In 1783 Dr. Rush was elected physician to the Pennsylvania Hospital, a capacity in which he served until his death. During that time he never missed a daily visit and was never more than ten minutes late. Morton's "History of the Pennsylvania Hospital" contains a most interesting account of his many services to that institution, particularly the reforms and advanced methods advocated by him in the treatment of the insane.
Dr. Rush served in a number of important political and military capacities. He was a member of the Provincial Congress of 1776, and as such signed the Declaration of Independence. On April 11, 1777, he was appointed by Congress, surgeon-general of the medical department of the Continental Army. Of his military services but little information is ascertainable. He became involved in the Conway cabal, being an ardent partisan of Gates and Samuel Adams in their criticism of what they termed the Fabian policy of Washington. With the downfall of the cabal Rush realized that his prospects for advancement in the Army were shattered, and wisely retired to the field of professional activity in which he had occupied so prominent a position. One invaluable result of his military experience remains in his pamphlet entitled "Directions for Preserving the Health of Soldiers," which was published by order of the Board of War. It is an excellent exposition of the rules of military hygiene and camp sanitation. He refused to draw any salary for his military services. In 1799 he was appointed Treasurer of the United States Mint, a position which he held until his death, when his son was appointed to succeed him.
Among his many activities may be mentioned his membership in the American Philosophical Society, before which he read a number of communications and of which he was at one time vice-president. He was chief among the founders of the Philadelphia Dispensary in 1786, the first dispensary established in this country. He assisted in founding the institution now known as Franklin and Marshal College, at Lancaster, Pennsylvania, and also in the founding of Dickinson College, at Carlisle, Pennsylvania.
Three subjects which were particularly near to his heart were the freeing of the negroes, the abolition of the death penalty, and the restriction of the immoderate use of alcohol and tobacco. On all these subjects he wrote many disquisitions and delivered frequent addresses.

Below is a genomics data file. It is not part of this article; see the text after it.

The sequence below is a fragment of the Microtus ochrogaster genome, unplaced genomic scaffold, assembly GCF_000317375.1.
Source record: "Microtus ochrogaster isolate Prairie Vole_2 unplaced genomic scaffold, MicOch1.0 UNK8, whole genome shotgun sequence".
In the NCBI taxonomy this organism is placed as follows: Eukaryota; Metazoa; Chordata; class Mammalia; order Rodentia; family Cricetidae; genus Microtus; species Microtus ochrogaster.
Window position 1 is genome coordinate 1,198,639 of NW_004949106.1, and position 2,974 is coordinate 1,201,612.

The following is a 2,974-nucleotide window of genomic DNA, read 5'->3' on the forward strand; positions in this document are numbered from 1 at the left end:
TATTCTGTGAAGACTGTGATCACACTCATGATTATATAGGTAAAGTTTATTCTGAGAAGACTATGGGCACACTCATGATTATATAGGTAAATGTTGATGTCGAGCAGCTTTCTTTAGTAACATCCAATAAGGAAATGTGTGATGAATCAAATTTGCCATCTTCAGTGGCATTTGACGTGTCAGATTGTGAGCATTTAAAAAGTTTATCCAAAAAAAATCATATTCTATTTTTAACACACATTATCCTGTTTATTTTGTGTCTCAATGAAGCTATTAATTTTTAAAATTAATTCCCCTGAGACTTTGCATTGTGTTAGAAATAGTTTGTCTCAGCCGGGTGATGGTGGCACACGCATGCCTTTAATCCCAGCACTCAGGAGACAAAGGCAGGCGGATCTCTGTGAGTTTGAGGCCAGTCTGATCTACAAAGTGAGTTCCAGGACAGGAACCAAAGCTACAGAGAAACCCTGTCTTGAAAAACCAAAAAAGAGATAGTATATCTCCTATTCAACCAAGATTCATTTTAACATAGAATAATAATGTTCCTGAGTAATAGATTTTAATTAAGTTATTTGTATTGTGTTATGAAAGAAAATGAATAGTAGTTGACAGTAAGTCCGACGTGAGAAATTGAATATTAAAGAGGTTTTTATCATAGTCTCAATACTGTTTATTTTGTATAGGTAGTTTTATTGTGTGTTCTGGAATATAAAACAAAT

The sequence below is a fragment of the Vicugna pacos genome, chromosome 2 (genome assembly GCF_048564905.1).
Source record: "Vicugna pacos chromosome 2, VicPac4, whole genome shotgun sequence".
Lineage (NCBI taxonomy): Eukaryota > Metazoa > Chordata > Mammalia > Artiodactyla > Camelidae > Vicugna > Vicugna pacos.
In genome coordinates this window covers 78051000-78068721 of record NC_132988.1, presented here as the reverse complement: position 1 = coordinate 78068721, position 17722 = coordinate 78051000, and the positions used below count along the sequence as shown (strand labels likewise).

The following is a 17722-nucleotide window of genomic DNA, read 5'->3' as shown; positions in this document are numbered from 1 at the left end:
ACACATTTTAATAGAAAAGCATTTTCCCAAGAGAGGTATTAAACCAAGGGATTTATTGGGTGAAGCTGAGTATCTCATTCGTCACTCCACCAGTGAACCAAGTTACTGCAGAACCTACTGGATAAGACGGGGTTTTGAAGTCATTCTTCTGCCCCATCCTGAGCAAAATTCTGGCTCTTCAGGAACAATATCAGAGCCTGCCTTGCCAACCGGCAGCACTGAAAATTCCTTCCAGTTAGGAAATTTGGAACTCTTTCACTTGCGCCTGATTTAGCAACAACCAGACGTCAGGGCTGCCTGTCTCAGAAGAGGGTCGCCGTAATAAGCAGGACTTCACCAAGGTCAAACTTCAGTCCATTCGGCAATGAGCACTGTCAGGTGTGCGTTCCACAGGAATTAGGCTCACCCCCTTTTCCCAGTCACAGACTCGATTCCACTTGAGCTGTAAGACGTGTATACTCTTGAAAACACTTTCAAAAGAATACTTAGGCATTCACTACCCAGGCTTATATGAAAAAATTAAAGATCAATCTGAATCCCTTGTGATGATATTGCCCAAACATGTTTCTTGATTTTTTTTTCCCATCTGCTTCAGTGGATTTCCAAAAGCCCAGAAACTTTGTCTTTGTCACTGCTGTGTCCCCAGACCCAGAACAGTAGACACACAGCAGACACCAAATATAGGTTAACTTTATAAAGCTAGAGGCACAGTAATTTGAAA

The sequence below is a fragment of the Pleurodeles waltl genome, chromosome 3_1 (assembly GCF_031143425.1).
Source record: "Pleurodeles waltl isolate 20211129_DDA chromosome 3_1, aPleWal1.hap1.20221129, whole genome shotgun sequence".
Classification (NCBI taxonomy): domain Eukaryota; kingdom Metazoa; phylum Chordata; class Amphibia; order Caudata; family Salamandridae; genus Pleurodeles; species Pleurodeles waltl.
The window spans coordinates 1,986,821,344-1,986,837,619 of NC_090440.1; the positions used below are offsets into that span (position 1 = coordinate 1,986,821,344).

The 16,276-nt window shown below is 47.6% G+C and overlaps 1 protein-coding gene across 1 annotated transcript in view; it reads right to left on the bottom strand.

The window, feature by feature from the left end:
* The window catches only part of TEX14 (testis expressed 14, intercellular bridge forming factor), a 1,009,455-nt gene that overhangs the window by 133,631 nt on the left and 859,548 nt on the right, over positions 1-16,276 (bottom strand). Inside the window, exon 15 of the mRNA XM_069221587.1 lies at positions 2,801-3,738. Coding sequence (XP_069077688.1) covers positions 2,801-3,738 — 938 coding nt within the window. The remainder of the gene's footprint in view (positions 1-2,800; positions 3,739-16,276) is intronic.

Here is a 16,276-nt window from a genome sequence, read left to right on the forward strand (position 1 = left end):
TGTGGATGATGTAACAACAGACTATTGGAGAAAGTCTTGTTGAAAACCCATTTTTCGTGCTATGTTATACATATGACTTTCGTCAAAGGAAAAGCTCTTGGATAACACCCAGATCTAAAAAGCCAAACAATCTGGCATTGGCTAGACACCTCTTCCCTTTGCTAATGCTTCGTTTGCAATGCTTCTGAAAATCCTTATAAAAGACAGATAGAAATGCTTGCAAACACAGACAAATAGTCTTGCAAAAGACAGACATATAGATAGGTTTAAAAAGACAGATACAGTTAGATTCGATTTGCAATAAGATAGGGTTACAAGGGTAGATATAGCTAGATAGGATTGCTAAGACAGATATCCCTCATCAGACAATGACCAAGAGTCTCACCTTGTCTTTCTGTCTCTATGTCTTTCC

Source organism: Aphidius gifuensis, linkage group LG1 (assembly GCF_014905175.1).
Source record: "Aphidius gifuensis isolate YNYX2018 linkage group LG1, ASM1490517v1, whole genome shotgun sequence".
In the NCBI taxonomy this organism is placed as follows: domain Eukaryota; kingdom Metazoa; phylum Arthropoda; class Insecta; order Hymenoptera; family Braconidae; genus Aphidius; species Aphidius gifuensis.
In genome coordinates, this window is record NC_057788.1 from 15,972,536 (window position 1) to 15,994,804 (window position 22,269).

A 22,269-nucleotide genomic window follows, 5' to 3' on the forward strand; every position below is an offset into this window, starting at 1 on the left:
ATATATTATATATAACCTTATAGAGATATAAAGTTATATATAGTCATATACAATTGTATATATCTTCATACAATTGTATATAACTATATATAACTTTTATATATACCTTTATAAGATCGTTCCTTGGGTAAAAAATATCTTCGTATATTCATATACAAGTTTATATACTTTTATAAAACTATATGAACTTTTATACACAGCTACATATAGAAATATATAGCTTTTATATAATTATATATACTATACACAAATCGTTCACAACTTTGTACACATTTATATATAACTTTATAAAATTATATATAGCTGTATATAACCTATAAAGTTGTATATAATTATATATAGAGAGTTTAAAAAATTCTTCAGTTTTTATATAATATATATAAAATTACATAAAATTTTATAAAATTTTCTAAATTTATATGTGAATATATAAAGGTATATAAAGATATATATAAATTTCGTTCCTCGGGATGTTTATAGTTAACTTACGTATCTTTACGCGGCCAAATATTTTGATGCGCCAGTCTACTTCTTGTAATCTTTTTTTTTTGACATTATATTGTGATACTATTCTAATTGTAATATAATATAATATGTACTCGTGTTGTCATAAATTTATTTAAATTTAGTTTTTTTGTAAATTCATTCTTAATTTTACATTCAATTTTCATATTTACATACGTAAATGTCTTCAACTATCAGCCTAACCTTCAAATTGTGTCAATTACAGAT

He was very active in founding the Bible Society, and also in many other projects for the furtherance of religion, St. Thomas' Church, a large negro place of worship, was founded through his activity.
When he was a young man he wrote in stilted phrase to Dr. Ramsey: "Medicine is my wife; science is my mistress; books are my companions; my study is my grave; there I lie buried, the world forgetting, by the world forgot." In the latter part of his life he had put away this preternatural gravity and after having married a wife and begot thirteen children by her he writes in treating of the causes of insanity "celibacy is a pleasant breakfast, a tolerable dinner, but a very bad supper. The supper is not only bad, but, eaten alone, no wonder it sometimes becomes a predisposing cause to madness." His wife, whom he married in 1776, was Miss Julia Stockton, of a New Jersey family.
In addition to his printed works, which were published in seven volumes, Rush edited editions of some of the most famous English works on medicine, including those of Sydenham. Among his writings, besides those which have been already mentioned, there are several worthy of special note. He wrote of the disease we now term thermic fever, describing it with great accuracy in "An Account of the Disease occasioned by Drinking Cold Water in Warm Weather." There are also a number of other treatises by him on climatic affections, all possessing distinct value. Probably his best known book is his "Medical Inquiries and Observations on the Diseases of the Mind." Pepper stated that "His more elaborate addresses and orations are admirable, and some of them, as those on Cullen and on Rittenhouse, and his address on "The Influence of Physical Causes on the Moral Faculties' are splendid performances." John Shaw Billings said of Rush's writings that they "Excel in manner rather than matter."